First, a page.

The downside to FFF systems is that they usually can’t produce much detail compared to SLA. They are also impacted and subjected to print failures due to environmental factors, such as humidity, dust, and extreme heat, which can cause warping and other issues. Enclosures are a great way to store and protect FFF printers, as well as print jobs, from environmental factors.
SLA printers are a great next step after learning FDM 3D printers, since they are a little more challenging to learn. They can produce high-resolution prints, which are fantastic for prototyping consumer goods and other designs that require a lot of detail. On the downside, SLA printers tend to be much slower than FFF and have smaller build volumes. However, there are an increasing number of cheap digital light processing (DLP) systems with similarly high resolution but much faster build speeds. It can also take a while to learn how to support SLA prints properly in slicing software, which is not as intuitive as FDM 3D printers.
Similarly, SLS printers can produce high-quality prototypes and potentially end-use products. They also have the ability to make Nylon parts, which are skin-safe. However, these printers are costly and require more training than the other two 3D printing technologies mentioned.
Regardless of which printer you choose, it is best practice to keep these printers away from each other. SLA printers are susceptible to dust and other similar environmental factors.
Pros and Cons of Running a Makerspace
There are a lot of advantages to building or running a makerspace. For example, the ability to create a community of people interested in 3D printing, creating new jobs and businesses, getting a new generation of students into the technology, potentially reducing prototyping costs, etc.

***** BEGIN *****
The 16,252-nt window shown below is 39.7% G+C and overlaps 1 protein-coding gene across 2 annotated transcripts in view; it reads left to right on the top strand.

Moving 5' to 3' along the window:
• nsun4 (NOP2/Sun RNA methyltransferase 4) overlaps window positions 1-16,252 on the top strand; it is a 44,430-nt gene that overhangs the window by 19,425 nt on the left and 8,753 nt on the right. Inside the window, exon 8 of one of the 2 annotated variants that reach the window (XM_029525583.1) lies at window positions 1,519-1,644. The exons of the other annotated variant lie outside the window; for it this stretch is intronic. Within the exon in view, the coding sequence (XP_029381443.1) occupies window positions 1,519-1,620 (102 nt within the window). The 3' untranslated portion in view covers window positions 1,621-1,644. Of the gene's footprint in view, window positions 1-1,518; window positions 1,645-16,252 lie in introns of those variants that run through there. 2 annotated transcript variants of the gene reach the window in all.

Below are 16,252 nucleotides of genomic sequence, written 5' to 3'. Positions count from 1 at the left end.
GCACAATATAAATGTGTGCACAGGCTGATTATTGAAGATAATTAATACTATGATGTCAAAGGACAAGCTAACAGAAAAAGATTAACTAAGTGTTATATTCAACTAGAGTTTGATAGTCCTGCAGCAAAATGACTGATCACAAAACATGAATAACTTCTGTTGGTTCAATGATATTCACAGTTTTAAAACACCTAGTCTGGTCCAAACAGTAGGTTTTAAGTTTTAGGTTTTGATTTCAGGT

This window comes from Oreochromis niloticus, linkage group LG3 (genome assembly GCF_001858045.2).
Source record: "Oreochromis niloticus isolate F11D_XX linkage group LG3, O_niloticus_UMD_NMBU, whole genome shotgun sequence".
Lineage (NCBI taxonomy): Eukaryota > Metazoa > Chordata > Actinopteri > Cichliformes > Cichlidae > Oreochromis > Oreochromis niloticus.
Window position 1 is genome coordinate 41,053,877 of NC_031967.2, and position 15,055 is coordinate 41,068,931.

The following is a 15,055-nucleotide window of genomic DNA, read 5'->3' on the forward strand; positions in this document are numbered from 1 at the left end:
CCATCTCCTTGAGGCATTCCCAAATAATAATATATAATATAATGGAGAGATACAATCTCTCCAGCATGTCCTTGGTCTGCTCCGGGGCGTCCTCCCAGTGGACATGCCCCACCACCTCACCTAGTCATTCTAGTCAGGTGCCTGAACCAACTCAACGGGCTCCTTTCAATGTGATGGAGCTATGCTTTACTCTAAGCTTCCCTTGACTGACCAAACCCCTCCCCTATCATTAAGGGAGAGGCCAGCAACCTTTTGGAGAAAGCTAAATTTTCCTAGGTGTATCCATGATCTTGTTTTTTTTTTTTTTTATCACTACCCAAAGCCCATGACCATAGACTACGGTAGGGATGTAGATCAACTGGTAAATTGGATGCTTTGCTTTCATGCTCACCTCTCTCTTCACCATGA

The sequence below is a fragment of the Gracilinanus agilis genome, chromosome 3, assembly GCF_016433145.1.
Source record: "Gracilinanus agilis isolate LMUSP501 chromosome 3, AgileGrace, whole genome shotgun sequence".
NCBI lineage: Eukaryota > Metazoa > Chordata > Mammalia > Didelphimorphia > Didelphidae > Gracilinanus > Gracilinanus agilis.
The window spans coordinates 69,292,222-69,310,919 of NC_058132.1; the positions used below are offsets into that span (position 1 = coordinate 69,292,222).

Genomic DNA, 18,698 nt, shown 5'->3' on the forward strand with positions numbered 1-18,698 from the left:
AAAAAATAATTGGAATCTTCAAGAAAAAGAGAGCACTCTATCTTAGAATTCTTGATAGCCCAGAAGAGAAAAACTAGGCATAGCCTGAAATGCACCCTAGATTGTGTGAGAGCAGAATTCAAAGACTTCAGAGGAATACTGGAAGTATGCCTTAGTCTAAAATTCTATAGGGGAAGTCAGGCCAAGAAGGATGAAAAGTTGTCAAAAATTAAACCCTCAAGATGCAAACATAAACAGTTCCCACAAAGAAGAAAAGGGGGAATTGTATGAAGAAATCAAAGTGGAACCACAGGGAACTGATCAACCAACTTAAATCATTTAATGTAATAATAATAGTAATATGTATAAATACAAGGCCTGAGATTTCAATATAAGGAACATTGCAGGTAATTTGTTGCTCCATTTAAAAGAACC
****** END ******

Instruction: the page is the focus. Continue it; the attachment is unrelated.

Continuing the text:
Having a community is very helpful when initiating your 3D printing journey because there is always someone to help. When I started 3D printing, I had an amazing community at the MIX 3D printing lab, and I had all the assistance I needed when I began using the technology. If one person didn’t know how to do something, someone could always provide information or a specific skill set, and vice versa. If I didn’t have a community around me when I first started 3D printing, I honestly don’t know if I would be doing 3D printing today. I still have the same friends I went to 3D printing school with to this day.
But with all the good, there are downsides to running a makerspace. Unfortunately, when one printer stops working, this could be catastrophic for 3D printer output. For example, if you’re running a print farm for a consumer goods company or in an education setting, a printer going down could halt or drastically affect print production. Sometimes these things are inevitable. However, if someone doesn’t know how to use a specific printer, things usually happen that lead to a printer having issues or even breaking entirely. FFF printers tend to be the easiest to fix, but if it’s beyond in-house repair, or if you’re utilizing a different 3D printing technology, someone might have to come out and fix it. You might even have to send it back to the original manufacturer to have it repaired. Unfortunately, this all takes time and can hinder print productivity.
But despite these issues, running or starting a makerspace can be super rewarding. You not only get to share the gift of 3D printing with others, but you are also creating the future of additive manufacturing.